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Is it necessary to regularly check drives for bad sectors?

I've heard it's important to do a "full" format when you first get a new hard drive, in order to do a deep chkdsk which will find and mark bad sectors, reallocating them elsewhere. I'm wondering if this analysis should be done on a semi-regular basis -- doing a full, deep chkdsk of drives, in order to keep an eye on bad sectors, and reallocating them if found.

But I've also heard that NTFS does this automatically and continuously, without any user intervention required -- which I assume would make chkdsk an unnecessary redundancy...?

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Just be aware if SMART notes a reallocation by using the Bills answer below. Here is a study of hard drive failures.… While a reallocation does increase the chance of hard drive failure GREATLY, it does not mean it will fail right away. Use the linked study so you can make informed decisions about hard drives and estimating failure rates. Page 7 specifically talks about failure rates associated with reallocation. – Damon Oct 21 '13 at 6:33

Modern hard-drives contain diagnostic mechanisms called S.M.A.R.T. (Self-Monitoring, Analysis, and Reporting Technology). Windows doesn't have a built in graphical utility to access this information (it does have a command-line utility) but you can Google for many graphical freeware programs to do so. Here is an overview and link to such a program. S.M.A.R.T. runs on the drive in the background automatically, all the time. Once you access the information - using a program such as given above - it will tell you the "health" of the drive. If a drive fails a S.M.A.R.T. diagnostic there is no "grey area" it is on its way to failure and you should replace the drive as soon as possible. You don't need to check the S.M.A.R.T. information all the time, checking occasionally is good enough.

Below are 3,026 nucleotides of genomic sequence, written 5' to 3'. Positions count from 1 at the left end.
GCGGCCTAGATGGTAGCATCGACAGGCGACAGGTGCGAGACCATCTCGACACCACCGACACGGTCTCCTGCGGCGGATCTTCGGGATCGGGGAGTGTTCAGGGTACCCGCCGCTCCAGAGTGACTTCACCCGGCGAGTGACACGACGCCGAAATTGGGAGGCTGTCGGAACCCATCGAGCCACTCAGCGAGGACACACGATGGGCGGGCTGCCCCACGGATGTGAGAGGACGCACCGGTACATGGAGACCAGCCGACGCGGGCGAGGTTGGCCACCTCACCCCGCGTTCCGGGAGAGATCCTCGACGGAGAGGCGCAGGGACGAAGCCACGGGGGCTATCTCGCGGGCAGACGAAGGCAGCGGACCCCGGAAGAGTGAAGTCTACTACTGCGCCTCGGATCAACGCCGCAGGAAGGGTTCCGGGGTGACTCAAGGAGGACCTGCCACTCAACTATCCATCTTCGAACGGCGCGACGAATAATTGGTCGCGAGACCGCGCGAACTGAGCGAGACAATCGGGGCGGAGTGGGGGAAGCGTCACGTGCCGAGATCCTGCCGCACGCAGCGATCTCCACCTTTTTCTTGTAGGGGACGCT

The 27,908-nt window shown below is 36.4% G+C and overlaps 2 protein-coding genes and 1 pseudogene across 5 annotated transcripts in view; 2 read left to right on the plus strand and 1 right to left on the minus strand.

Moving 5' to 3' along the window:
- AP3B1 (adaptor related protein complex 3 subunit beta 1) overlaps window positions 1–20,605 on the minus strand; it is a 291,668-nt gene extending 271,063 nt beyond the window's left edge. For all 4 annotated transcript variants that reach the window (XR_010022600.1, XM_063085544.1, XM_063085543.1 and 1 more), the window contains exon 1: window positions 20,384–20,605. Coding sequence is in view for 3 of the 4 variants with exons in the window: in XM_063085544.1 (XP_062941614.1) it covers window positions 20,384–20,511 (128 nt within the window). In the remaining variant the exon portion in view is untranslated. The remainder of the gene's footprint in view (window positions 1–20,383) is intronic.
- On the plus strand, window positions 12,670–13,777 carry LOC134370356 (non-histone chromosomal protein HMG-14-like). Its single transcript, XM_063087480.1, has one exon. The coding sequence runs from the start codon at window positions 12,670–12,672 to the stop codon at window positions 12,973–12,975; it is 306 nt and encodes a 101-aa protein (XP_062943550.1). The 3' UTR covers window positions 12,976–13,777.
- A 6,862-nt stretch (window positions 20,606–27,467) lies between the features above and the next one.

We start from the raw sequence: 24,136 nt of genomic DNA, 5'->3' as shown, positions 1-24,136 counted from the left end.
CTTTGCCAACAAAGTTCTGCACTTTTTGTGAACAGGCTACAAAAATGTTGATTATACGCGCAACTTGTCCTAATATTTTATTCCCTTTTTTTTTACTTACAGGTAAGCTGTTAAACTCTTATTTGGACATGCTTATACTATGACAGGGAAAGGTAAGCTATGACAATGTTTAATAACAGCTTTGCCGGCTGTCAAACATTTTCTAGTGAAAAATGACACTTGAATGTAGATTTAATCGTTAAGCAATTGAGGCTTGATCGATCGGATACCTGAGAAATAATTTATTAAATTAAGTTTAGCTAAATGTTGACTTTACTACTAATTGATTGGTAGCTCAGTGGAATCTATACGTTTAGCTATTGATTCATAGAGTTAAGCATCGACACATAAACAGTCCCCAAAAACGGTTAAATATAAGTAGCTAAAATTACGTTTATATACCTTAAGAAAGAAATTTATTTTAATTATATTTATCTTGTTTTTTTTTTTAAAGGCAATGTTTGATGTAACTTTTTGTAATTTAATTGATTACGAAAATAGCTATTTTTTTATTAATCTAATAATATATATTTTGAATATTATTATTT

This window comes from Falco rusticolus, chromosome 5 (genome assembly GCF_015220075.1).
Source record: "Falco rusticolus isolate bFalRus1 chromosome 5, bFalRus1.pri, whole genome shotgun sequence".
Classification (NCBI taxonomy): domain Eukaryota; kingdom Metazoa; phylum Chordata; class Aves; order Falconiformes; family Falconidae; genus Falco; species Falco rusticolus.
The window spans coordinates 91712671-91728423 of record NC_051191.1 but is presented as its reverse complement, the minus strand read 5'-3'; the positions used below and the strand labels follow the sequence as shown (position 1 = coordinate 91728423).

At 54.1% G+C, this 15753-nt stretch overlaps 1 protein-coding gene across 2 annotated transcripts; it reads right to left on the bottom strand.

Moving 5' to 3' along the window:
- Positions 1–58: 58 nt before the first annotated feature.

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Thanks. I use and monitor SMART attributes, but I believe that SMART only tallies bad sectors that are accessed in some way (read/written), and then increments a flag. I'm wondering if a somewhat-regular full scans of disks should be done to "preemptively" find any bad sectors and have them reallocated elsewhere -- ...or if this is unnecessary and/or happens automatically. – Coldblackice Oct 20 '13 at 18:40
If bad sectors are happening on a hard-drive then you should replace it, once bad sectors start they just get worse. – headkase Oct 20 '13 at 18:55
Reallocated happens automatically, so you don't have to worry about that. Further I agree with Bill, if you find bad sectors, toss the HD as soon as possible. So there is no need to do regularly scans. If you monitor the bad sectors just act on it if it finds some. – Rik Oct 20 '13 at 19:08

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